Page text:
Remembering 1963

Week 49.  Historical Events.  Describe a memorable national historical event from your childhood.  How old were you and how did you process this event?  How did it affect your family? 
Me in the upper left corner. News photos from 1963.
In 1963 I was 16 and a junior at Northwestern High School in Detroit.  In the news were pictures of dogs  attacking people who were peacefully demonstrating, high pressure hoses being used on people who were peacefully demonstrating, bombings of homes and churches, people being abused while sitting at lunch counters, people  being arrested. Governor George Wallace of Alabama, stood in the door to block the integration of the University of Alabama. Women were dragged from demonstrations to the paddy wagon. Medgar Evers was murdered in Jackson, MS in front of his home. Four girls were blown up while attending Sunday school in Birmingham, Alabama.   Two teenage boys were killed during the rioting afterwards.  There were two gigantic demonstrations that year, the Detroit Walk to Freedom followed by the March on Washington. Both drew over 100,000. President Kennedy was assassinated. Lee Harvey Oswald was killed, Cassius Clay who had not yet become Muhammad Ali was winning fight after fight. Malcolm X was speaking out and Martin Luther King, Jr was arrested in Birmingham, AL.  Here and there people began to wear their hair in  afros. In Detroit, the Freedom Now Party was seeking petitions to get on the ballot for the 1964 election and  Malcolm X spoke at the Grassroots Conference.
How did all of this affect me and my family?  I was angry but I also felt I was part of the struggle of the black community. I wondered why the federal government didn’t send troops down south to protect people who wanted to vote. I wrote revolutionary poetry. It wasn’t very good poetry. My family talked about everything that was happening. They were publishing the Illustrated News during that time and wrote about changes that had to come and the movement of the struggle from the south to the north and what the differences would be as this happened.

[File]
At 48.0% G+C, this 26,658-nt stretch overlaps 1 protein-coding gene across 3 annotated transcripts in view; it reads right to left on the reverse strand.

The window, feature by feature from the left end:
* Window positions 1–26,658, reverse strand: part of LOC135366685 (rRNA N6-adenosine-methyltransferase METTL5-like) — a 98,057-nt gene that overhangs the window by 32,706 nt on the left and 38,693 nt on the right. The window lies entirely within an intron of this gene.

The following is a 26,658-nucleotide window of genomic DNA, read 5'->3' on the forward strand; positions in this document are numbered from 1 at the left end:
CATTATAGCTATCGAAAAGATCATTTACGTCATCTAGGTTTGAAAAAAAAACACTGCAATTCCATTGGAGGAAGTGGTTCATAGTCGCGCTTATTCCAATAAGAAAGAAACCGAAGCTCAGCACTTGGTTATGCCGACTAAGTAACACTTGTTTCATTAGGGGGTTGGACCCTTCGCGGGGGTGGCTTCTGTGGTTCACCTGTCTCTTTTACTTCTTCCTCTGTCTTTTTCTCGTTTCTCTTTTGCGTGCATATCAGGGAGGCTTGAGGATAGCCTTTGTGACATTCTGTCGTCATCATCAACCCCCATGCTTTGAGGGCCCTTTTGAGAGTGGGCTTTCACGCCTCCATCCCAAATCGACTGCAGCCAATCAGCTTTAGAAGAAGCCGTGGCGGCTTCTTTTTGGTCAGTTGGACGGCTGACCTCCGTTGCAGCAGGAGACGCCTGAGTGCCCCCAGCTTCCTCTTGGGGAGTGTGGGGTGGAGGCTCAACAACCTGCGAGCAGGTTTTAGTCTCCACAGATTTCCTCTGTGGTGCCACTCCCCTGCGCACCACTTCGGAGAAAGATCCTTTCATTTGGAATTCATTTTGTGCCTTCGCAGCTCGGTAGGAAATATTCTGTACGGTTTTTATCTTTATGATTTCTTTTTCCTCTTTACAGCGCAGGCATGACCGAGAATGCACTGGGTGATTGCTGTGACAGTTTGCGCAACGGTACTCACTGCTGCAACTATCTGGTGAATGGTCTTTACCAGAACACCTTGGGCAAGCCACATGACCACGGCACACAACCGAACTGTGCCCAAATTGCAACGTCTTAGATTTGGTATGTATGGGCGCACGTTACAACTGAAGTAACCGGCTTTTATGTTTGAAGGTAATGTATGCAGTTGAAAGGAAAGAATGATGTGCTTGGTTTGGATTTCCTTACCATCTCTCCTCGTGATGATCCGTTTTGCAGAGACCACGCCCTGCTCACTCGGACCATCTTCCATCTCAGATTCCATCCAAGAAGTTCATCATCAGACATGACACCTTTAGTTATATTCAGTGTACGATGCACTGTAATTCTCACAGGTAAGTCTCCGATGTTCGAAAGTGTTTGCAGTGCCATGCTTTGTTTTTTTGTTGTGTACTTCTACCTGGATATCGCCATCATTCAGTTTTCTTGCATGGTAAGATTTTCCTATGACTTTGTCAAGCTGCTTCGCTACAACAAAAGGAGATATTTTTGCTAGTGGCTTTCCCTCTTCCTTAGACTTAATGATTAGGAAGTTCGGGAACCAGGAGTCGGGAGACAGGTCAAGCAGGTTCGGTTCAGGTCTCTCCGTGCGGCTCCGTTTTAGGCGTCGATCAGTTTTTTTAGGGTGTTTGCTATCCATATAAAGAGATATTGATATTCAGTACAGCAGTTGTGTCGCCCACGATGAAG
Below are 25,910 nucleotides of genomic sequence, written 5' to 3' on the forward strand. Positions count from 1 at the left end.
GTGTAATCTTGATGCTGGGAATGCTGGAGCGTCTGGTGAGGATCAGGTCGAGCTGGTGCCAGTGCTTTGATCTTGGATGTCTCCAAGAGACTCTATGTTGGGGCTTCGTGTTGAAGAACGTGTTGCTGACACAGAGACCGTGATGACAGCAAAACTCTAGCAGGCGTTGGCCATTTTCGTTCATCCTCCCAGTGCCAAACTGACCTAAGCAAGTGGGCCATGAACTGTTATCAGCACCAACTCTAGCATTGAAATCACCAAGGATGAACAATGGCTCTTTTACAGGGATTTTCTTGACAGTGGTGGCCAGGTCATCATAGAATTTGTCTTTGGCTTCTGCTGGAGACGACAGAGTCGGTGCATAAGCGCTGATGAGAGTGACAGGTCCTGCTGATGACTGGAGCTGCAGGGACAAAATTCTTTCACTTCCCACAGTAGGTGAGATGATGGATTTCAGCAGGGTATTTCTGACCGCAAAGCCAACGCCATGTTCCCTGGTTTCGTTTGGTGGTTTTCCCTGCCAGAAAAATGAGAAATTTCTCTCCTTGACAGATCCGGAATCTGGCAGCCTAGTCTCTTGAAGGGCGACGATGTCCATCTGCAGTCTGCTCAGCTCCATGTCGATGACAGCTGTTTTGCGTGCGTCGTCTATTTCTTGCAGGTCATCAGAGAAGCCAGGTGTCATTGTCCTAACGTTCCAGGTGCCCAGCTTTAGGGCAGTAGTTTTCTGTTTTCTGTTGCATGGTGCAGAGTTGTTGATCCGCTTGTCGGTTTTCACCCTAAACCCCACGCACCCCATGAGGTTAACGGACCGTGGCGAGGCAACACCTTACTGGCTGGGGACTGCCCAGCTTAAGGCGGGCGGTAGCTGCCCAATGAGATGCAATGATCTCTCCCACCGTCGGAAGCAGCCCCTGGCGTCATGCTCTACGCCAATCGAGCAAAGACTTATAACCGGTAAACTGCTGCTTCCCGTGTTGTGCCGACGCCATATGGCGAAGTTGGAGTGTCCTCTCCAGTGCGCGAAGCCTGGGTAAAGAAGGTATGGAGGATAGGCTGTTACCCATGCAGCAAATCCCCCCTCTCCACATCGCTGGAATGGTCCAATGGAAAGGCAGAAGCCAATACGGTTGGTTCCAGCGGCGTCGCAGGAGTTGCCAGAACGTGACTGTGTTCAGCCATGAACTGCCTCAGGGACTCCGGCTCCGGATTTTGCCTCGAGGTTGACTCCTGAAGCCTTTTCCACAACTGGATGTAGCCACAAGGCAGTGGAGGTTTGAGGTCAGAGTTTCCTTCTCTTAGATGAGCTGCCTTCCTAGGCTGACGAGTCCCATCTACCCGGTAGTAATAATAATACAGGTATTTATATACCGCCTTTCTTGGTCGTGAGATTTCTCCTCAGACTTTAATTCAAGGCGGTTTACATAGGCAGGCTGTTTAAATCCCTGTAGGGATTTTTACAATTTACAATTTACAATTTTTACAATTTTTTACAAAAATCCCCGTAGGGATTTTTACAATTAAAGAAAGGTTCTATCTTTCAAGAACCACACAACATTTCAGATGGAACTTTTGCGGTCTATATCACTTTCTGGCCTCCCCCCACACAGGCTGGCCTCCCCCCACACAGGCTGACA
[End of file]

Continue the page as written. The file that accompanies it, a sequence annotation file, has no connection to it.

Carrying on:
5 thoughts on “Remembering 1963

  1. As a child of the 60s, I remember so many of the events you outlined above. I remember wondering if anything would ever be "normal" again — not realizing at the time that "normal" might have been part of the problem. I was a freshman in high school when Kennedy was shot. My university was closed down with the Kent State killings. Three boys of a class of 80 (both male and female) were killed in Viet Nam. I rode to work past National Guard troops during the riots in Cincinnati in 1967. Add the assassinations of Martin Luther King, Jr. and Robert Kennedy and I wonder how we got through it.

  2. In fall 1963 I was in college in Milwaukee, learning about the civil rights movement and shaken by the assassination of JFK. Two of my professors had been in the South helping organize. Milwaukee's daily newspapers covered civil rights events regionally and nationally. After growing up in a tiny all-white town, I felt immersed in the issues and events of the time. But of course I was still outside those events, while you and your family were right at the heart of them. I thought we were all hurtling toward a perfect future of justice and equality.

  3. Kristin — 1963 — I was employed at the National Bank of Detroit then. I was in charge of branch operations for a portion of the branches. I do remember the Detroit Walk of Freedom. I was in the Main Office of the bank that day as were the rest of our crew in charge of branches. We were told to be in the office in the event of “an emergency”.

    Isn’t it interesting how all these years later we’re still protesting and still getting harassed by law enforcement. We’re still operating off fear. What have we learned?

    Love the photo of you in the upper left — beautiful as ever! Peace …

  4. National Bank of Detroit was “my” bank back when I was in Detroit. I had no account in 1963 though as I also had no job. Unless that was the year I worked the summer at Cleage Printers. Hmmmm, how can I check on that? I think it was. but I only made $10 a week for the summer so no bank acct. If there had been an”emergency” what would all you branch managers have done, gathered there in the main office? At any rate, we weren’t thinking about attacking anyone or rioting that day. It was such a wonderful feeling to walk down the street full of people walking for freedom. Sigh. and you’re right, same ol’ same ol’.

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